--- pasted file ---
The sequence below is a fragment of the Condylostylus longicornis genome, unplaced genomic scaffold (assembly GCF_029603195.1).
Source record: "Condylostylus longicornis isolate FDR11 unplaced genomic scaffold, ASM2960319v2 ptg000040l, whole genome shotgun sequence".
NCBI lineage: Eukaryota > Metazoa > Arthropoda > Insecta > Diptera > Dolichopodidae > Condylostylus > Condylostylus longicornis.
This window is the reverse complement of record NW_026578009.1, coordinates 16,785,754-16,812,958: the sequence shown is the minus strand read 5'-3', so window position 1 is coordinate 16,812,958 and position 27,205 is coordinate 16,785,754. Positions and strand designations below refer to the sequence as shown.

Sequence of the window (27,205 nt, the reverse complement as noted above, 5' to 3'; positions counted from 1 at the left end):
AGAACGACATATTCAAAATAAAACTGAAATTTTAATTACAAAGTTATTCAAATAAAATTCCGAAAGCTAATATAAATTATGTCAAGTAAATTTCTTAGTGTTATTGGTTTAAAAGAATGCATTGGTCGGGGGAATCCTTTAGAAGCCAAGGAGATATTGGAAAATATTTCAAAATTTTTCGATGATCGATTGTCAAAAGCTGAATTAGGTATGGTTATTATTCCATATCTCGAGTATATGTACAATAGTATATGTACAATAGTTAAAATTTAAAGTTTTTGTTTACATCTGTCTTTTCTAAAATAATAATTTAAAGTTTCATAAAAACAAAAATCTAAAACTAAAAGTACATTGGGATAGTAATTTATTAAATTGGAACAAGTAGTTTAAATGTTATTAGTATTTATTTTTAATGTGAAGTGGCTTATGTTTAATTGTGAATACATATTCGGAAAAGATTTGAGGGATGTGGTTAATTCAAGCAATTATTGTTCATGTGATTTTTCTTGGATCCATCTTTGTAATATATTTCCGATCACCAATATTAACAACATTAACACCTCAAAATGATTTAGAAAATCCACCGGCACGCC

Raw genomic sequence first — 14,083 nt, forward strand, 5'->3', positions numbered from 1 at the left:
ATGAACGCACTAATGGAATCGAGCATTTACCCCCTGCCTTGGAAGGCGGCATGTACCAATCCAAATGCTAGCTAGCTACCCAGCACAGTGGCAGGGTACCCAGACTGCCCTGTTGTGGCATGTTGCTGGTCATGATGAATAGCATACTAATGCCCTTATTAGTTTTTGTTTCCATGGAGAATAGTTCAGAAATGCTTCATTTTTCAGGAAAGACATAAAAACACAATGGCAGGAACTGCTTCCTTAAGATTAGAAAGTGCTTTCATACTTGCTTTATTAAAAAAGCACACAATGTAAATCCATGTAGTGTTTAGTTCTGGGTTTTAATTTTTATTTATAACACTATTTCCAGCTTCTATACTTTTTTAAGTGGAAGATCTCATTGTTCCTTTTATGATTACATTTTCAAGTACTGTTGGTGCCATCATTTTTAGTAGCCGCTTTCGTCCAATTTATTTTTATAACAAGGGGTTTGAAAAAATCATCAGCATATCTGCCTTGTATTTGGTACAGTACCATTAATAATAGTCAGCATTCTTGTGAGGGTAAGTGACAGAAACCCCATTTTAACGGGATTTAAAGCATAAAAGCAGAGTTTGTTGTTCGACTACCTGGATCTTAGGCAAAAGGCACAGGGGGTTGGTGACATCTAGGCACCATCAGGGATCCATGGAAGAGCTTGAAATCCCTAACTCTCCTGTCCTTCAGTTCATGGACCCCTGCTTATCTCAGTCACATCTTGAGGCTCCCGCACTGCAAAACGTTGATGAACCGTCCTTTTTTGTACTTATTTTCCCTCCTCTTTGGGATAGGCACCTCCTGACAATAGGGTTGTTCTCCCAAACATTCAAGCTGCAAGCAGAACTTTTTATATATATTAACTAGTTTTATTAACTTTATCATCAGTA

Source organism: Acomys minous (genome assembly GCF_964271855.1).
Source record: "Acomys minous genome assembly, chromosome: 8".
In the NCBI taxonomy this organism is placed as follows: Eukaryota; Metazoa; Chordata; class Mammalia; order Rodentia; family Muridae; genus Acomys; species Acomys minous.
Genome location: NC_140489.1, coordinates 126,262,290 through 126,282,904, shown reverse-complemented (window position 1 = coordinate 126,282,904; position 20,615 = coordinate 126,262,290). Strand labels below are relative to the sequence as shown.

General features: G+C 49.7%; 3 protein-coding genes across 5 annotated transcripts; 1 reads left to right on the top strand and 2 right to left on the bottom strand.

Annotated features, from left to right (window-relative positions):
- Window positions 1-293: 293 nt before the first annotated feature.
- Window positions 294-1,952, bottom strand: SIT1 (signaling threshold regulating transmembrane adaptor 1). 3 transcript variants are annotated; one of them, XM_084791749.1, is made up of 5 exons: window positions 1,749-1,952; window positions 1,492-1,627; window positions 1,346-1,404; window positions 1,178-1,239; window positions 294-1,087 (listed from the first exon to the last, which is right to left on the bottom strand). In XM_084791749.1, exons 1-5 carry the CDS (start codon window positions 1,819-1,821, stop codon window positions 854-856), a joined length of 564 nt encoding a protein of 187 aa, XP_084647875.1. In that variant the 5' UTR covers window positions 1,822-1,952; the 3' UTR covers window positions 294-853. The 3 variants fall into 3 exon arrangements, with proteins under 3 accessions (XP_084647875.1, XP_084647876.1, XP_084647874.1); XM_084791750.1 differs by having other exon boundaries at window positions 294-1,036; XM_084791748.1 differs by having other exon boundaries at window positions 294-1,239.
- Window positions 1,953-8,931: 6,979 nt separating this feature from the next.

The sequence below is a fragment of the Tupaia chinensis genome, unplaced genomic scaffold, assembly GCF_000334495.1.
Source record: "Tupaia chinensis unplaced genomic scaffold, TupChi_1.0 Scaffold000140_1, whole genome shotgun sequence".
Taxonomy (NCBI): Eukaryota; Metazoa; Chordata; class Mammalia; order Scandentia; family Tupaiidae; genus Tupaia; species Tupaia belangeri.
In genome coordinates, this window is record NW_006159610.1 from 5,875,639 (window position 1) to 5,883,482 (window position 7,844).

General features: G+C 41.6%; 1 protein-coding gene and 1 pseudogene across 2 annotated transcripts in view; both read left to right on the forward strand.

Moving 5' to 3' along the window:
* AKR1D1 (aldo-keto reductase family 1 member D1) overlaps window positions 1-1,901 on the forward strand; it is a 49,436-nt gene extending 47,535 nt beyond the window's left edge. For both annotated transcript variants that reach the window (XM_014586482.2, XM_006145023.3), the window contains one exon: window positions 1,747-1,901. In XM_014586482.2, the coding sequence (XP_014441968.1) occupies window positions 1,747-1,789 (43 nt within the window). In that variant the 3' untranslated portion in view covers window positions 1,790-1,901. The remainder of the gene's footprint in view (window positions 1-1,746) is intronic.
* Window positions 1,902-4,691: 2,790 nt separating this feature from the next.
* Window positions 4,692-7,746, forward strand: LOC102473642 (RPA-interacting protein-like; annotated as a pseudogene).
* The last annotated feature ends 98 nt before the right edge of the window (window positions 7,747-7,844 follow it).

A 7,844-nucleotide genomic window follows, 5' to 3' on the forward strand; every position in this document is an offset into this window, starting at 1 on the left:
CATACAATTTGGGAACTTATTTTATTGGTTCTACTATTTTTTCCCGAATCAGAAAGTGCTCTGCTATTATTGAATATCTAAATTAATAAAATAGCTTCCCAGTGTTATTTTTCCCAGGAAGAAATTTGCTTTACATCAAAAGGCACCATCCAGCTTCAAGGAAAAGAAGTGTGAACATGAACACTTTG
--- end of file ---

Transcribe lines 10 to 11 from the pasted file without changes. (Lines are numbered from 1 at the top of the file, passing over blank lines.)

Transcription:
Source record: "Acomys minous genome assembly, chromosome: 8".
In the NCBI taxonomy this organism is placed as follows: Eukaryota; Metazoa; Chordata; class Mammalia; order Rodentia; family Muridae; genus Acomys; species Acomys minous.